Why is it better to start doing powerlifting at a private gym

This depends on the private gym. Does the gym have equipment specific for power-lifting? Competition-grade equipment does feel better than non-competition equipment and may enhance your progress. If the private gym is a strength or power-lifting focus, you may benefit from training with other people interested in power-lifting. E.g., having an environment that supports your goals, learning from other power-lifters and having access to power-lifting-specific coaches.

Is powerlifting good for beginners?

Power-lifting is suitable for anyone, regardless of whether you’re a beginner, young, old, or everything else in between. Irrespective of whether you’re looking to power-lift or do general strength training, as a beginner, the training process will start at the same place. 

You’ll have to learn the correct exercise technique and find a training volume suitable for your current training capacity. As a beginner, you do not need to do a large amount of training volume; you can make very easy gains as lifting weights is a new stimulus to the body, so the body will be very adaptive. 

Power-lifting shouldn’t be viewed only for experienced people; anyone can do it. Being introduced to power-lifting as a beginner is probably an advantage. Power-lifting typically involves learning efficient lifting technique, following a program, repeating the same exercises for many weeks, having a training structure (not doing random workouts each week) and valuing fatigue management and gradual load progression.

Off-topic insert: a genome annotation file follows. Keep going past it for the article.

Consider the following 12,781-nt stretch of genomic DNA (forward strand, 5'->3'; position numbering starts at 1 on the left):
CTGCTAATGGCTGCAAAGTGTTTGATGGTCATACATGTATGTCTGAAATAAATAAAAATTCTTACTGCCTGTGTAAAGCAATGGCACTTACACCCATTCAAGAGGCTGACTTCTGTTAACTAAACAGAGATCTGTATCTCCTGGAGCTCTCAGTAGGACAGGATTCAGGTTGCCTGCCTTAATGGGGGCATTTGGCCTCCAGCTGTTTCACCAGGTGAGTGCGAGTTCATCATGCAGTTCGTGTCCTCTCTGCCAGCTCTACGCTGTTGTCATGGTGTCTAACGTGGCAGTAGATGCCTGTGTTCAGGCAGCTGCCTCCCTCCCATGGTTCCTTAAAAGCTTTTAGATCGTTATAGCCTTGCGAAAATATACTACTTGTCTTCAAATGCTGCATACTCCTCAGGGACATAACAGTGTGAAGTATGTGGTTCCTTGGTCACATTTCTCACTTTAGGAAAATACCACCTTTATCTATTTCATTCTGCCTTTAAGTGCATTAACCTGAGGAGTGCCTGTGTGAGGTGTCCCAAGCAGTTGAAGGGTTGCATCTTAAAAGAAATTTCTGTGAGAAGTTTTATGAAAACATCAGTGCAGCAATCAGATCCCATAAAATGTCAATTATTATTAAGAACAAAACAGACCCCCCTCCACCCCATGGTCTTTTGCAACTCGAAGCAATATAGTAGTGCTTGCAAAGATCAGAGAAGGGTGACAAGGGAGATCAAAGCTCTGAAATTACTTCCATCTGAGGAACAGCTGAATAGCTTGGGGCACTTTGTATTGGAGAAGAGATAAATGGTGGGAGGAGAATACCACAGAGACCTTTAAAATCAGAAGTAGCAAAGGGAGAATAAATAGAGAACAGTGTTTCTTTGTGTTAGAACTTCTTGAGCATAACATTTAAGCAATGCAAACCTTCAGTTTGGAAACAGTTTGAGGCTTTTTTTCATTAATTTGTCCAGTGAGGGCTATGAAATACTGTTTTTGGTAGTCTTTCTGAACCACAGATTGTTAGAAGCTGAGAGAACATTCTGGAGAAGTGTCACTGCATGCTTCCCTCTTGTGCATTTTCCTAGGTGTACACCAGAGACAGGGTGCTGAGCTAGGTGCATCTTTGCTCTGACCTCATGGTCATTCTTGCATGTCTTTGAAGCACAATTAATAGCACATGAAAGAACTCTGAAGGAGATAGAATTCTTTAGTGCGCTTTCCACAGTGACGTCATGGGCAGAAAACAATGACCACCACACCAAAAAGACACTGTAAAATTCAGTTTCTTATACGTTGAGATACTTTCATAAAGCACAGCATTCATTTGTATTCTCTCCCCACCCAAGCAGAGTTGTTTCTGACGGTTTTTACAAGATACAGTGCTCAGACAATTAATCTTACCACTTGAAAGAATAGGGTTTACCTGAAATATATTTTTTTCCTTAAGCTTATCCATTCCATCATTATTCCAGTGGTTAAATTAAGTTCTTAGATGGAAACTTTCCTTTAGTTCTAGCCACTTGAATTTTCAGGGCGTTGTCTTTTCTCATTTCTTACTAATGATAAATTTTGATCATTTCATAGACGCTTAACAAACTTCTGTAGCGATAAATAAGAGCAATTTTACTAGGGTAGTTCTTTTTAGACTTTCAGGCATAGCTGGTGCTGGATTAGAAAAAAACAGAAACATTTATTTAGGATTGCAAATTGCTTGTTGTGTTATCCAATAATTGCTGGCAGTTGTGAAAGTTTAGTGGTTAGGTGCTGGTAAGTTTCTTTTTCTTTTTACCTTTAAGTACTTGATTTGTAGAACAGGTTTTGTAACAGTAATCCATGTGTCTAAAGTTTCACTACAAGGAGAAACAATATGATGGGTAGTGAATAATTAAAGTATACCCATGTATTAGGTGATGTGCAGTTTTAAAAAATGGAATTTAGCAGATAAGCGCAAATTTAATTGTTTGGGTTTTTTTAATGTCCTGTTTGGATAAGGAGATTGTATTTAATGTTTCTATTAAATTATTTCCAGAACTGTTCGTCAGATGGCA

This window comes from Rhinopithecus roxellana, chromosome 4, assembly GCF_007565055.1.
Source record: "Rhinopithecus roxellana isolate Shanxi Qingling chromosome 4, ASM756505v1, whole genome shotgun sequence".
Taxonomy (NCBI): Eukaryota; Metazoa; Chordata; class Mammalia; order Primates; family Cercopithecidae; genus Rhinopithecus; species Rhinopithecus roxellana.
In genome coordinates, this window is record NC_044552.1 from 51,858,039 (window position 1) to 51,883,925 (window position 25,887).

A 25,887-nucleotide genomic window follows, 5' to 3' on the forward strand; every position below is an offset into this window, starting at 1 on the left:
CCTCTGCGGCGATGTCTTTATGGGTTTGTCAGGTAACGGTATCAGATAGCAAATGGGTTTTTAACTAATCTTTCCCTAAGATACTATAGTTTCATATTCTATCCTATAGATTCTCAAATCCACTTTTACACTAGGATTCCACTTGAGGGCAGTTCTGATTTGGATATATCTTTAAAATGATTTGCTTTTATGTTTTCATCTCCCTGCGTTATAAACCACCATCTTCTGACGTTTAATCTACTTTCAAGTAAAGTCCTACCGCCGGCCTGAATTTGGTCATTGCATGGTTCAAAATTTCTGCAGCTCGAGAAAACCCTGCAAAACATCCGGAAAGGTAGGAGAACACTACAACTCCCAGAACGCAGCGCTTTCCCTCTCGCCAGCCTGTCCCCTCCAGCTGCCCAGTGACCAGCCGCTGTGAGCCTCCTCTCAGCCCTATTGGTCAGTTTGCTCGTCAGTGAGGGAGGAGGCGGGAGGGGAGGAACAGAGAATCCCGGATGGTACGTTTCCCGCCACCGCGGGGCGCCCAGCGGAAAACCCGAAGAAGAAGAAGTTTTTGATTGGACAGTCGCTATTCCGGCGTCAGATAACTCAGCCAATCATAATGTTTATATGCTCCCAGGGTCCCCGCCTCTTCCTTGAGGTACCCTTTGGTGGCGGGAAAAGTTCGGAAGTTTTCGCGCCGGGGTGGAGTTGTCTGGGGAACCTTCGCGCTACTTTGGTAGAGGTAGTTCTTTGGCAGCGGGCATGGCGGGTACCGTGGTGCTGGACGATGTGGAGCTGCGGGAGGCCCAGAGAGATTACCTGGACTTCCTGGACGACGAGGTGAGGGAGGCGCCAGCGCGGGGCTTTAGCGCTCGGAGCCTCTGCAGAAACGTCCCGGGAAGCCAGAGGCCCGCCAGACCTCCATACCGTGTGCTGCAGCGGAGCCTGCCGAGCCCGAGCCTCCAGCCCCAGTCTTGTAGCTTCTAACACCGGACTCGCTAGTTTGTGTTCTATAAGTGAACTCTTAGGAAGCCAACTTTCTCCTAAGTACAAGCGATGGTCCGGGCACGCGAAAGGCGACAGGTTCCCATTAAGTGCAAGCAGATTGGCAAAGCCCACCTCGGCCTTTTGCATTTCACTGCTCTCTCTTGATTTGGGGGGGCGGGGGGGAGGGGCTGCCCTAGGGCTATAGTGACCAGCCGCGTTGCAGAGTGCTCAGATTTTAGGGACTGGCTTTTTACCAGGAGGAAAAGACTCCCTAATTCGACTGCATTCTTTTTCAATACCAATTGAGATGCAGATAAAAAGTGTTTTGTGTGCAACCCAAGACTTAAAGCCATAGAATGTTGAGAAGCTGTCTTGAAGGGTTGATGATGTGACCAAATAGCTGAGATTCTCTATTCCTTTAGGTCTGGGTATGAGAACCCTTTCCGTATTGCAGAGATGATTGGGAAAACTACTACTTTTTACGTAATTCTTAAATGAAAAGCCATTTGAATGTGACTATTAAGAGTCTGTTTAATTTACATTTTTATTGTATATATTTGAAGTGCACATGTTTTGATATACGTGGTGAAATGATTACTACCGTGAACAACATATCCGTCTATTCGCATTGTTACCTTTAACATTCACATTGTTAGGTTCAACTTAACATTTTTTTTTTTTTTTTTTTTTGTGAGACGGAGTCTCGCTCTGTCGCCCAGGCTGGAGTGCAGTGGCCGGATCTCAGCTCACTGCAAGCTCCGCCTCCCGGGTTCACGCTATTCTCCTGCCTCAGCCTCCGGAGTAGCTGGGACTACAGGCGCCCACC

Many people don’t learn these basics when first joining a gym. Exposure to power-lifting training principles is a great way to be introduced to lifting.

How do people get into powerlifting?

  • Joining a power-lifting gym
  • Getting in contact with a power-lifting coach
  • Training with a friend or person who already is doing power-lifting
  • Read about power-lifting online
  • Watch YouTube videos which provide information about power-lifting


What is the best age to start powerlifting?